Last year user-generated content exploded on the online scene and popular sites like YouTube, MySpace and DIGG thrived with millions of users. Later sites like Digital Journal and Revver.com took a new angle and began sharing revenue with their users, well it looks like the rest of the user generated content community is catching on and joining in on the fun.
YouTube officially announced today that they will start sharing revenue with its millions of users.
Although it is still unsure how the details on how much users will be paid or how it will work in general the buzz is buzzing and people are talking. Potential for big money earning is huge.
Sites like Revver.com have been sharing ad revenue with users for quite some time now, attaching short advertisements to the end of videos that pay the video poster each time someone clicks on them. The problem in creating real income is that Revver has nowhere near the audience that YouTube does. YouTube videos receive thousands, hundreds of thousands, even MILLIONS of views for everything from cats playing a piano to personal vlog (video blogs) by people from their own homes.
Does anyone remember the explosion of YouTube user geriatric1927?
His profile exploded when he first started posting video blogs about his life last year? This man, an 80 year old in his home with a webcam quickly became the most subscribed to channels on the site, was featured on TV news stations and had an overwhelming amount of views and online activity. Now, if he could have attached some revenue to that initial swarm of users there's no telling how much money he may have made as a result and without much effort.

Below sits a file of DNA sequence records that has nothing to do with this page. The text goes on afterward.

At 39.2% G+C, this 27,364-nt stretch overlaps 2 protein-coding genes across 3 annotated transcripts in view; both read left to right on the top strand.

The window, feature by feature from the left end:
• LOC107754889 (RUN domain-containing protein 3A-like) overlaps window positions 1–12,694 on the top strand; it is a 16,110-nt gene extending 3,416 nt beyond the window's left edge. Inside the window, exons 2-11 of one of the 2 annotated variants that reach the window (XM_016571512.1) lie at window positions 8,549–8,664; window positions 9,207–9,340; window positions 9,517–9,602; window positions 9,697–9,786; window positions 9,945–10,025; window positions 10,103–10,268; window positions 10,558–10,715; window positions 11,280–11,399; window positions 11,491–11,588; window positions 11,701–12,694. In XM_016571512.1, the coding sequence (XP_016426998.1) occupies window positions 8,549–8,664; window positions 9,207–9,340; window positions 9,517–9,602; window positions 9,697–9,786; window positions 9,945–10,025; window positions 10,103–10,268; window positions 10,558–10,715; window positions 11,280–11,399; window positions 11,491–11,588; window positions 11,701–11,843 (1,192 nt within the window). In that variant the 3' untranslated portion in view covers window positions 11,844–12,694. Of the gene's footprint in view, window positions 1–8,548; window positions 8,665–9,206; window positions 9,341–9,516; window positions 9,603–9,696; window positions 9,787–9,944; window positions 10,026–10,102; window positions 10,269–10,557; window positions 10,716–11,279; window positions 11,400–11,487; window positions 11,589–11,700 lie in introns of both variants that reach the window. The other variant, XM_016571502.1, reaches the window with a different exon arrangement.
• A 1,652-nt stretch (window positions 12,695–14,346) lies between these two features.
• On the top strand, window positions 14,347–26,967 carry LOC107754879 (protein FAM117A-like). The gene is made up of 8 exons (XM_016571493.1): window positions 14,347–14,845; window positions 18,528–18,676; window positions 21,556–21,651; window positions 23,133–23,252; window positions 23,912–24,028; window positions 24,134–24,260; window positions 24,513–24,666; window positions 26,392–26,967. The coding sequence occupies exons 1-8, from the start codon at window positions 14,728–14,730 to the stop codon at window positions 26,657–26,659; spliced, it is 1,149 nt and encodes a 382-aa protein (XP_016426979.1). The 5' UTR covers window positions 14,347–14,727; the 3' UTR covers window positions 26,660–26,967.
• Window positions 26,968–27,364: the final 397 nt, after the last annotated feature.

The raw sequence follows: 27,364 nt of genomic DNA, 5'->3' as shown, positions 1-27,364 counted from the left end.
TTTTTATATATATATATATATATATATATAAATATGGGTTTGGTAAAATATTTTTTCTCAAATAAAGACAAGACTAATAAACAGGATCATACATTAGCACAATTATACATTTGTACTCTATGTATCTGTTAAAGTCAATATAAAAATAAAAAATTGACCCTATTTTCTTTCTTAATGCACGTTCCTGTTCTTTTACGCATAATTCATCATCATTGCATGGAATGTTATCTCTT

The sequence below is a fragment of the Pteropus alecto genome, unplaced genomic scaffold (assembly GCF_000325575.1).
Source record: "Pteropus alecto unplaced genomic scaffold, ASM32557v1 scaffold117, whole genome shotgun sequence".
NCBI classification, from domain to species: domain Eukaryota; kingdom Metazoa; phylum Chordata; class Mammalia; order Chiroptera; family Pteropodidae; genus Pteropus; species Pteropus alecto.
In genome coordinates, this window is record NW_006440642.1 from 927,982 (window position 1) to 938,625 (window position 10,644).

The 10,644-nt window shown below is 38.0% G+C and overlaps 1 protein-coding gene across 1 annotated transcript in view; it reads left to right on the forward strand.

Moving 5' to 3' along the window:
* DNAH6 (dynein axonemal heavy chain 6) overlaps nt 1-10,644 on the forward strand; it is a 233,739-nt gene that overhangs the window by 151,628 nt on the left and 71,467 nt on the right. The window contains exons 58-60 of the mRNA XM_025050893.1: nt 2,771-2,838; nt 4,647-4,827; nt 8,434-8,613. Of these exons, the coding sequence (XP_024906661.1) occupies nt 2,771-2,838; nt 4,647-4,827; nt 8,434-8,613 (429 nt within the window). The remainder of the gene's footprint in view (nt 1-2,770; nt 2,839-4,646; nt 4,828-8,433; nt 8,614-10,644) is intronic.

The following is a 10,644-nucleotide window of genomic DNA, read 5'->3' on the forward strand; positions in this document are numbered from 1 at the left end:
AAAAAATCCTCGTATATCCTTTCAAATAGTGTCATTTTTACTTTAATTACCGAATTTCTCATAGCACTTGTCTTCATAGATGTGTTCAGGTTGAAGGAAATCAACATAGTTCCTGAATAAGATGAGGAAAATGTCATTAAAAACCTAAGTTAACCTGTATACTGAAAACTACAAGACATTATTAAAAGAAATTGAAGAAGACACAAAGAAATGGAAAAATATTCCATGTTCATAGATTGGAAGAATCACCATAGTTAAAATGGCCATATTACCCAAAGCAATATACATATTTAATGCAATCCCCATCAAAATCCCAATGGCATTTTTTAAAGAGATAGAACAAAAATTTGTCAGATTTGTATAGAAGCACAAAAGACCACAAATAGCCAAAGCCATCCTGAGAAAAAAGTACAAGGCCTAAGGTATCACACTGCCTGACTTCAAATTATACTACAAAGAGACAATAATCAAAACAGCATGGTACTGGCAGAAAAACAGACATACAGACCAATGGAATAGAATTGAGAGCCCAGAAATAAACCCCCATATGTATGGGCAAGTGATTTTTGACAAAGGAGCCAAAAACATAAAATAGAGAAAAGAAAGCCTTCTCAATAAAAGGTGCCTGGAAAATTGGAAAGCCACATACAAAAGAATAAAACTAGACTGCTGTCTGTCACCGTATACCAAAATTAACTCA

Google, the main player in online advertising currently no doubt have some creative ideas about how and why users will be paid I'm sure. There are several potentials ways that user's could
be paid that immediately come to mind. By views, by clicks on ads added to the videos, by being favorited, subscribed to or being shared. Until details of the share model come out I'm expecting rumors to run like wildfire.
The potential is huge because the audience is huge. I for one will be interested to see how this new system works. Remember that video of the cat that falls of the couch that for some reason got 3 Million views? Um, cha-ching!
"We are getting an audience large enough where we have an opportunity to support creativity, to foster creativity through sharing revenue with our users," said YouTube co-founder Chad Hurley. "So in the coming months, we are going to be opening that up."